There’s a big difference in allowing Satan to harm him, and actually making Satan harm him, which is what a Calvinist believes. And actually according to Calvinist beliefs he does rejoice in all things, as it is his will. So therefore he does rejoice in a childs rape as it is according to his will. you cannot escape this. well, I hope you can, but i don’t think you can!!! I remember listening to a John Piper eulogy for a child who died and I was shocked at his message to the parents to thank God for his will in taking their child in horrific circumstances. But, in another way I was impressed at how unapologetic a calvinist Piper is for taking his beliefs to the extent that he does. Piper knows that his beliefs take him to the level that we must look to God in our suffering because he caused it. (somehow he gets comfort in that – i don’t).

  52. Ferg May 29, 2008 at 10:08 am #

    yeah sorry WAO!!! I should have left you to it. I love how you speak with grace and humility. I think I’m pretty sensitive at the moment as I was just at a family members funeral. I should probably have stayed out of this!

  53. David (not Adrian's son) Rogers May 29, 2008 at 10:18 am #

    Okay, Ferg has given us a list of comparative statements which he uses to charge Calvinism with a false view of God. Darius calls it misrepresentation. Let’s take the statements one by one and ask the Calvinists among us which one of them is a misrepresentation of the Calvinist position. [Note: I have converted the statements into complete individual sentences, supplying the appropriate subject and converting the verb tense where necessary]

    God rejoices in the suffering of man

    God tells us to come to him and he will give us rest

    God says he does not take delight in the death of wicked men

    God rejoices in their going to hell.

    God has particular love for children

    God loves when they are kidnapped and raped and defiled to the worst lengths – glory to him for all this.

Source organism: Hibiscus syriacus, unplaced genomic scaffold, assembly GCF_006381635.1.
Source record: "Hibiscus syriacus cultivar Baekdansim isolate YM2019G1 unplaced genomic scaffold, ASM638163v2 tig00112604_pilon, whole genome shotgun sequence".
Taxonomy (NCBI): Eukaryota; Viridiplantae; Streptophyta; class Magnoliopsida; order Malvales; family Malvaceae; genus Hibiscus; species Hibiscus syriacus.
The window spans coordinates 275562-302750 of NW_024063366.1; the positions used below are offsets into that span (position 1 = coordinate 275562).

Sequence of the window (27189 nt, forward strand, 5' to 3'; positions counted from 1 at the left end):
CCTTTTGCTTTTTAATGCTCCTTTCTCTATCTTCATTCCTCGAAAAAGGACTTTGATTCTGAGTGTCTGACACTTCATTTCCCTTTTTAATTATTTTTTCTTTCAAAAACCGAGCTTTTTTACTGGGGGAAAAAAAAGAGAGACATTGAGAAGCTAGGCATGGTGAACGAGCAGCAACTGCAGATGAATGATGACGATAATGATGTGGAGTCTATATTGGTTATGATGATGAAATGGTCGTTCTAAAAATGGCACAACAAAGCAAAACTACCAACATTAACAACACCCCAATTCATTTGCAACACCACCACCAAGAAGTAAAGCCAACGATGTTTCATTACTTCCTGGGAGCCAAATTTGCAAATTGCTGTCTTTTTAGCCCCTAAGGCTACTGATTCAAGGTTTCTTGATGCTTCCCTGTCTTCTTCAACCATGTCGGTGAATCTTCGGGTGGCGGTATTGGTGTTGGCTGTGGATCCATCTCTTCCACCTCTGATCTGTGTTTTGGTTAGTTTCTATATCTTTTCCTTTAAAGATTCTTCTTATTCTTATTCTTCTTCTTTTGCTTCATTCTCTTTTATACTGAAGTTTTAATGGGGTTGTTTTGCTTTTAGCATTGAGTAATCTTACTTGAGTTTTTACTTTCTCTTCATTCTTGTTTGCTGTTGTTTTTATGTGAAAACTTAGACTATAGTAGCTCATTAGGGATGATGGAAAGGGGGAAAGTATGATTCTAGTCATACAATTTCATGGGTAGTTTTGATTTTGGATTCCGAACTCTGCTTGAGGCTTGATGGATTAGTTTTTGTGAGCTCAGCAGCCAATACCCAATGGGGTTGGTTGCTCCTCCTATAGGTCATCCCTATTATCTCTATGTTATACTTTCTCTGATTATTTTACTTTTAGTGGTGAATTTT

Glory to the God who says he wants all men to be saved

    God loves to send them to hell, by HIS own bidding. even if as some may say we have moral responsibility in the midst of it, it still does matter a bit as God still causes it to happen.

  54. Darius May 29, 2008 at 10:19 am #

    Ferg,

    Sorry about your family member!

    Let’s look at this issue from a more practical angle: earthly parenting. As a parent, I have to sometimes punish my daughter for her wicked behavior. I definitely don’t delight in her punishment or temporary suffering, but I have to do it to love her properly. Now I am NOT saying that something like child rape is necessarily punishment or correction from God, don’t get me wrong. But much suffering in this world (especially of Christians) consists of God loving us and wanting us to mature in our faith. And the NT calls us to praise and thank God in EVERYTHING, the bad with the good. After all, God is NOT withholding His goodness so much as holding back the tides of evil. Without God, every child would be raped and murdered.

    Furthermore, we have to understand that our physical existence/comfort is not the most important thing in our (eternal) lives. God’s reward in heaven will make our earthly suffering look like a pin prick, even the worst kind. As Dostoevsky wrote,